BILLINGS — Republican Sandy Welch dropped her request for a recount in the state schools superintendent race on Tuesday after failing to come up with $115,000 to cover the costs of the effort.
Welch had pledged since the days following the Nov. 6 election to challenge her 2,231-vote defeat to incumbent Superintendent of Public Instruction Denise Juneau.
But facing a 5 p.m. Tuesday deadline to come up with money to cover the costs of recounting ballots, she abruptly dropped her request with just a few hours to go. She told The Associated Press that some financial pledges did not come through, and that she was unable to finance the recount herself.
She was required under state law to cover the costs of a hand recount in each of Montana's 56 counties.
"Getting that kind of dollar figure was more than we raised in the entire year (leading up to the election), and it was going to be a big stretch," she said. "We thought we could pull it off and we were still talking to people today, but it just didn't happen in time."
She declined to detail how much she fell short or what pledges fell through. She had earlier said the Republican National Committee would provide as much as $100,000 for the effort.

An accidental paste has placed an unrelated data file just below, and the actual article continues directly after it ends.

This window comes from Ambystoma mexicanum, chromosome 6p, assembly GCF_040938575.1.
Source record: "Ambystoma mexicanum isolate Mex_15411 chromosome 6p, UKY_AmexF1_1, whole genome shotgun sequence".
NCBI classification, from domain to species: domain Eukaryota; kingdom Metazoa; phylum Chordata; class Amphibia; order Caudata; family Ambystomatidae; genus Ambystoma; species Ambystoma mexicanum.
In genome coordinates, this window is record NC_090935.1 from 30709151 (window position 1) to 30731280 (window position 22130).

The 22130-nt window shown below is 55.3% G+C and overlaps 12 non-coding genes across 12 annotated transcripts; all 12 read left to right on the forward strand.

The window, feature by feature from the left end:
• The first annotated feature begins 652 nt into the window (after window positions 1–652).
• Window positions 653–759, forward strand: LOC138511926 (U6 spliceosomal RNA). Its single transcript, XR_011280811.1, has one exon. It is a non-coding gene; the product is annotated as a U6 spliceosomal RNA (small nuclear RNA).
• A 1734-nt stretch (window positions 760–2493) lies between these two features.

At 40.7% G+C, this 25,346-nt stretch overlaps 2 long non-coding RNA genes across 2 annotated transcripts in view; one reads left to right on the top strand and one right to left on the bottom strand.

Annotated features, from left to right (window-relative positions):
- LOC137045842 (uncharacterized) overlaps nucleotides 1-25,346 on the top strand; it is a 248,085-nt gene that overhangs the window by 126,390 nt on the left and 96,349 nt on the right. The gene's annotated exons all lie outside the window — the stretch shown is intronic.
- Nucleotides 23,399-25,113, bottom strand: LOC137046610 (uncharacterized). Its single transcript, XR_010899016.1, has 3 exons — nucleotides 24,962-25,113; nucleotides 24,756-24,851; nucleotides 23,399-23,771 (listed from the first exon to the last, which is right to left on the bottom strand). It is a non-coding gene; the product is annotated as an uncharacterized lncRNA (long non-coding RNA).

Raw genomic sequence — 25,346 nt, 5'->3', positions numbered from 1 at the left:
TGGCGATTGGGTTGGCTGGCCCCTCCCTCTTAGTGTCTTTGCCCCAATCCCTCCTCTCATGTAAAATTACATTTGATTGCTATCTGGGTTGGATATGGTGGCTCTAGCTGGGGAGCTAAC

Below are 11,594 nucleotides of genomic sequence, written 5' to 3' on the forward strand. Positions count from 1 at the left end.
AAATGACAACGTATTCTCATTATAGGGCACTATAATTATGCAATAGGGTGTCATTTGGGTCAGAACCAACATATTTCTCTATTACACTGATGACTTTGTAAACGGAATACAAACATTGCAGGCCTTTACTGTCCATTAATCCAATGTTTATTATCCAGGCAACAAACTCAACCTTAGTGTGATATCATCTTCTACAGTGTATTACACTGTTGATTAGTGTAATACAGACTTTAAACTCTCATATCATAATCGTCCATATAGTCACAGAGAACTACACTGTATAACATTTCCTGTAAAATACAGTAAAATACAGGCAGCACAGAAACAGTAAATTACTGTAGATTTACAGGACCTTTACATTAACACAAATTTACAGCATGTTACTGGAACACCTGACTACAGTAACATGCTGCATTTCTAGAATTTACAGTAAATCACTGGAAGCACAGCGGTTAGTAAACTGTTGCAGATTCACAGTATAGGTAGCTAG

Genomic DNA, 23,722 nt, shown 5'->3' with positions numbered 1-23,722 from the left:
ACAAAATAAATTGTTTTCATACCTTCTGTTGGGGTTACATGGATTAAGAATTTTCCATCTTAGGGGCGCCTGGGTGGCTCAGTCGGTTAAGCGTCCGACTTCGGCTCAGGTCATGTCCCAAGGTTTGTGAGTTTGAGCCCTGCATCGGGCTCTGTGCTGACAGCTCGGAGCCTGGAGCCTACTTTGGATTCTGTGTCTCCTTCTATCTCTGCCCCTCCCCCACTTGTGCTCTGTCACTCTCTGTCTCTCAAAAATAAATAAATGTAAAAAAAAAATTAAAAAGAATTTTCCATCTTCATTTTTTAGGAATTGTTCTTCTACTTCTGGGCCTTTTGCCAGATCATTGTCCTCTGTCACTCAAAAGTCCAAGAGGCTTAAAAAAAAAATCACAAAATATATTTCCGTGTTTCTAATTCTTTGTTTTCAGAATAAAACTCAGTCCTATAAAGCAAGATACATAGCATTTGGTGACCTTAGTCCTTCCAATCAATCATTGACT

Representatives of the RNC did not respond to requests for comment.
Candidates can request a recount if the margin of victory is one-half of 1 percent or less. Welch lost by a 0.48 percent margin.
The Republican candidate's attorneys went to state District Court in Flathead County last week to ask state District Judge Stewart Stadler to order the recount based on allegations of widespread voting glitches.
They alleged problems with ballot machines and other issues in Lewis and Clark, Yellowstone, Beaverhead, Missoula and other counties could have skewed the Election Day results.
Stadler issued an order Tuesday setting a Dec. 17 date for the start of a statewide recount. But that was contingent upon Welch depositing $115,000 in cash with the Flathead County election administrator.
Welch said her attorneys were filing motions with Stadler's court to withdraw her case Tuesday afternoon.
With the election finally behind her, Welch, who lives in Miles City, said she is likely to return to her prior work as an education consultant.
She added that she hopes her case proves instructive for state elections officials and that they will address the problems she alleged in the voting process.